Tuesday, 17 March 2009

High LTV mortgages are no more

The high loan to value mortgage is dying. According to the FSA, in the autumn of 2007 close to 9 percent of gross lending was going on mortgages with a loan to value ratio in excess of 90 percent. By the winter of 2008, that ratio had shrunk to just under 4 percent.

Loan to value ratios are not the only shrinking mortgage number. The FSA is considering a limit on loan to income ratios. In future, banks will be discouraged from giving loans in excess of three times income.

The real estate industry aren't happy: "Any move to further restrict mortgage lending would add insult to injury," said Trevor Kent, a former president of the National Association of Estate Agents. "It would be suicidal and cause property prices to come down yet further. Lenders are already reluctant to lend, and this would give them an excuse to put up another hurdle, stopping buyers getting access to finance."

Personally speaking, I am "insulted" by the "injury: caused to the UK economy by successive housing bubbles. Restrictions on excessive mortgage lending is long overdue.


Mark Wadsworth said...

Agreed. I'm surprised it's still as many as 4% of mortgages with >90% LTV, but hey.

Anonymous said...

Its 4 percent of a very small number, compared to 8 percent of a large one.

Gross mortgage advances are falling like a stone.

DBC Reed said...

The key sentence in the National Association of Estate Agents'howl is, (something like, I can't be bothered to check ) "Particularly as lenders are already unwilling to lend and these imposed ratios will just give them another excuse not to."
Put it another way: I don't think the banks will be that keen to lend on mortgages even at these low ratios.

Anonymous said...

It is about time that prices dropped to realistic levels - I see huge price drops over the next few years - you won't be able to give 'em away soon LOL!.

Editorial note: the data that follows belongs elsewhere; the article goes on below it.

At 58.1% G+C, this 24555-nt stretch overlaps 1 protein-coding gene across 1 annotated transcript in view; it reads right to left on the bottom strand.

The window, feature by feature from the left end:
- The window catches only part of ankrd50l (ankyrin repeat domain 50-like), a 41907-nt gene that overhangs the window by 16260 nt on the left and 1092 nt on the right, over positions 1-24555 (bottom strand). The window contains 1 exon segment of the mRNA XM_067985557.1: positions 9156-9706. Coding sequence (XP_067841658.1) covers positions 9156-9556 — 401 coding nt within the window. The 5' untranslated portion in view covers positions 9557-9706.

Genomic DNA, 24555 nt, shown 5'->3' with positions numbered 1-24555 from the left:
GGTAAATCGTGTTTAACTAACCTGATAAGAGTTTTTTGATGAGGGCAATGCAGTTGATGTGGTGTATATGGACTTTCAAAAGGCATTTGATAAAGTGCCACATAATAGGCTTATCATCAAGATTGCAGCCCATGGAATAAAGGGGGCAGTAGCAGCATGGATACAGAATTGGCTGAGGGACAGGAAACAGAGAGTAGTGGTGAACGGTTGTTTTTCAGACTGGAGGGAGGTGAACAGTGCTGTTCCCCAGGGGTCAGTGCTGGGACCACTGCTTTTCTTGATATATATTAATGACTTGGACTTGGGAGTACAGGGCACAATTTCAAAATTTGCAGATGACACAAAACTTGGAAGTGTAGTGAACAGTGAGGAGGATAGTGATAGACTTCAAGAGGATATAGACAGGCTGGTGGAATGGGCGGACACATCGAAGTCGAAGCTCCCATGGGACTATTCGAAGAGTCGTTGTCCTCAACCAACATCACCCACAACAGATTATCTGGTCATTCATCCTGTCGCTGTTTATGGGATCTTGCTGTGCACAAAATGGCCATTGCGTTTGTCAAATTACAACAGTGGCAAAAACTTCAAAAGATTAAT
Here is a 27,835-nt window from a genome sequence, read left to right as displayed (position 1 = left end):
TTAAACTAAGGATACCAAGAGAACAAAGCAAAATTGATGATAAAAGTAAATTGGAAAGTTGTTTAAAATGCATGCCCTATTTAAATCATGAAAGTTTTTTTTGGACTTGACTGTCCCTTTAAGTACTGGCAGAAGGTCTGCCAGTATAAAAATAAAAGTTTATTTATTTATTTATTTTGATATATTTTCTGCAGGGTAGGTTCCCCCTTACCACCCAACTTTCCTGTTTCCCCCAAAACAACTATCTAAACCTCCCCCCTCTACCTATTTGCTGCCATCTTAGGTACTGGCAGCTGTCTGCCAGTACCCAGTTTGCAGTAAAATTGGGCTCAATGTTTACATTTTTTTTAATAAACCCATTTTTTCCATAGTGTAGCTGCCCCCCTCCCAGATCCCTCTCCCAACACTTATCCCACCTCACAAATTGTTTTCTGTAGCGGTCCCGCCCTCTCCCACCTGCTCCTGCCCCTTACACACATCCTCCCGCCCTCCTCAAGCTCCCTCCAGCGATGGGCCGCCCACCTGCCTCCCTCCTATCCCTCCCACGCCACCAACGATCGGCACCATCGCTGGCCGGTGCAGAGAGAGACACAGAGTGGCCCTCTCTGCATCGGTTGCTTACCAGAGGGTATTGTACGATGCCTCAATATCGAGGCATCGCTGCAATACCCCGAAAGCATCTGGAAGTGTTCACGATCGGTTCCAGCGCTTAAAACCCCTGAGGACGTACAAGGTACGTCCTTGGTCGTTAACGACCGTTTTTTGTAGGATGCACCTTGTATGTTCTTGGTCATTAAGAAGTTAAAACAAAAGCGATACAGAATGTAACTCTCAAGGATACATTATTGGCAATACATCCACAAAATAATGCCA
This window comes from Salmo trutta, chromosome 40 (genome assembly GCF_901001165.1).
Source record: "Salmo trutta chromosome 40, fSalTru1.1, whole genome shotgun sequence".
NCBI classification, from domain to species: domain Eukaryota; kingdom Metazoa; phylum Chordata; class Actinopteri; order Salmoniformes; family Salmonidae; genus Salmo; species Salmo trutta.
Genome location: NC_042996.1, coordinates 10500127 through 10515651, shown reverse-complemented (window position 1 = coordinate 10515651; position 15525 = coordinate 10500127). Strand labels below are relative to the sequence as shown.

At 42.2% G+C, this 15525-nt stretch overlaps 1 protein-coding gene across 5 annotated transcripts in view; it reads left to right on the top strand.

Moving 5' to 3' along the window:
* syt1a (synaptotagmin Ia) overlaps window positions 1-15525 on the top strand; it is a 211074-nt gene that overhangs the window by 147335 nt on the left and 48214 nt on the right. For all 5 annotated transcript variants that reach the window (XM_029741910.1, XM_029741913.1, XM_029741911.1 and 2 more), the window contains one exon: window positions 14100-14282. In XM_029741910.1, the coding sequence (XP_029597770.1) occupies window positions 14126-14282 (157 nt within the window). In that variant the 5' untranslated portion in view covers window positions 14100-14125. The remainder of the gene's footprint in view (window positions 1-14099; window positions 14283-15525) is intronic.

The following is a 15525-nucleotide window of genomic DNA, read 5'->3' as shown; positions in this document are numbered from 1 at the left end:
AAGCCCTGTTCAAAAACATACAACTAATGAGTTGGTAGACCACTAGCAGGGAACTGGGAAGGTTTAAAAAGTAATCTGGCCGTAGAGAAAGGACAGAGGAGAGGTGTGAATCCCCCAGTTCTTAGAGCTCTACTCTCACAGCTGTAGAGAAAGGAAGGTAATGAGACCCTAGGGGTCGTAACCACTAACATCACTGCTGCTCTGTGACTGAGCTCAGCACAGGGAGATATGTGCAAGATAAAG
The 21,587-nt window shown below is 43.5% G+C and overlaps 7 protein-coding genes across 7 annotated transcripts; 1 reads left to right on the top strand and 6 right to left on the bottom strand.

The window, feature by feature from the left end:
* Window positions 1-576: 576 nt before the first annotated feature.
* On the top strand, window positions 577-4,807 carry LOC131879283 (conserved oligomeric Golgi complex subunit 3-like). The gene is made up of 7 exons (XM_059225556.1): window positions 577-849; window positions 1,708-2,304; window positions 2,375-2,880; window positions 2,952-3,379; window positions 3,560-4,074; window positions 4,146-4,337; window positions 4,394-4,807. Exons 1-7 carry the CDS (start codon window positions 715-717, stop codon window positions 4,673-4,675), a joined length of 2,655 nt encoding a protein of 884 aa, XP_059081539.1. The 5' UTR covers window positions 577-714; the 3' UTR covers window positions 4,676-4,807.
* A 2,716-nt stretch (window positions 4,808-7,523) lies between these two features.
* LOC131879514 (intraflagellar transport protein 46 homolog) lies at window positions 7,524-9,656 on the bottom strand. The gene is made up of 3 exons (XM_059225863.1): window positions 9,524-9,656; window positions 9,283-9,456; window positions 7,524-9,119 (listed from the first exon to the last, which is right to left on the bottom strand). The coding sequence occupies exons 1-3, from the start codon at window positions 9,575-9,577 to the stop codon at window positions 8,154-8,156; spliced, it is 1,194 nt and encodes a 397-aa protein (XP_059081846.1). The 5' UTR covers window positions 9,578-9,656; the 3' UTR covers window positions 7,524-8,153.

Under Nu Labour, the UK has become a place that is bankrupt morally and financially - there are huge social divides and people have got very selfish.
When first time buyers are frozen out of the market, that signals the end of any property boom... and lets face it, this one was truly crazy... thanks again to Gordon Brown... idiot !

CityUnslicker said...

But the market has already provided the solution, there is no splurge of lending to un favourable types now.

Hence no new mortgages, hence no need for new rules.

The cause of this disaster is not reckless banks, but reckless government and central banks, they created the low interest rate world in the face of high inflation which ensured people wanted to buy houses with cheap and available debt.

A regulation too far this.

Anonymous said...

Bring - it - on! Bring - them - down!

I see everyday the damage done to the country by the housing bubble. I see the crappy streets with the million pound houses, which for that money, would get you a nice house in the wealthiest parts of countries like Canada. You can't tell me a nation of floppy haired fools, shaven headed hooligan/BNP freaks, and islamic radical nutcases, is worth more than every other western country.

Electro-Kevin said...

Hear hear, Alice.

3x main salary + 10% deposit

Then mums can bring up their own kids and no-one has to work overtime just to live in a hen run.

Anonymous said...

Why should a willing lender be constrained from making a loan to a willing borrower, however foolish, PROVIDED BOTH BORROWER AND LENDER HAVE TO SUFFER THE CONSEQUENCES. It is the unwillingness to let anyone suffer that is the problem, not the freedom to lend.

Anonymous said...

I agree with the above comment from anonymous and also from cityunslicker. Provided the banks are capable of absorbing their own losses, what they consider to be a good risk is their own business.

This legislation is tantamount to providing a one size fits all defense for the public purse, when the goal should really be independant banks.

I have no idea why the operation of Lloyds the insurance, which had unlimited liability for members, is not seen as applicable to the banking industry, given the need for financial insurance of mortgage securities.

The government is not fit to run the financial industry and any move in that direction is a mistake.

Anonymous said...

Just goes to show how much of this new regime in the FSA is just for show. High LTV mortgages to be banned after people are pretty much no longer offering them. Attacks on bonuses when banks aren't paying them - beyond what they are legally bound to. etc etc. Anything for a headline right?

Saw G20 didn't meet GB's expectations, i am sure that the news coming out about BARCL was just one of those crazy timing coincidences...

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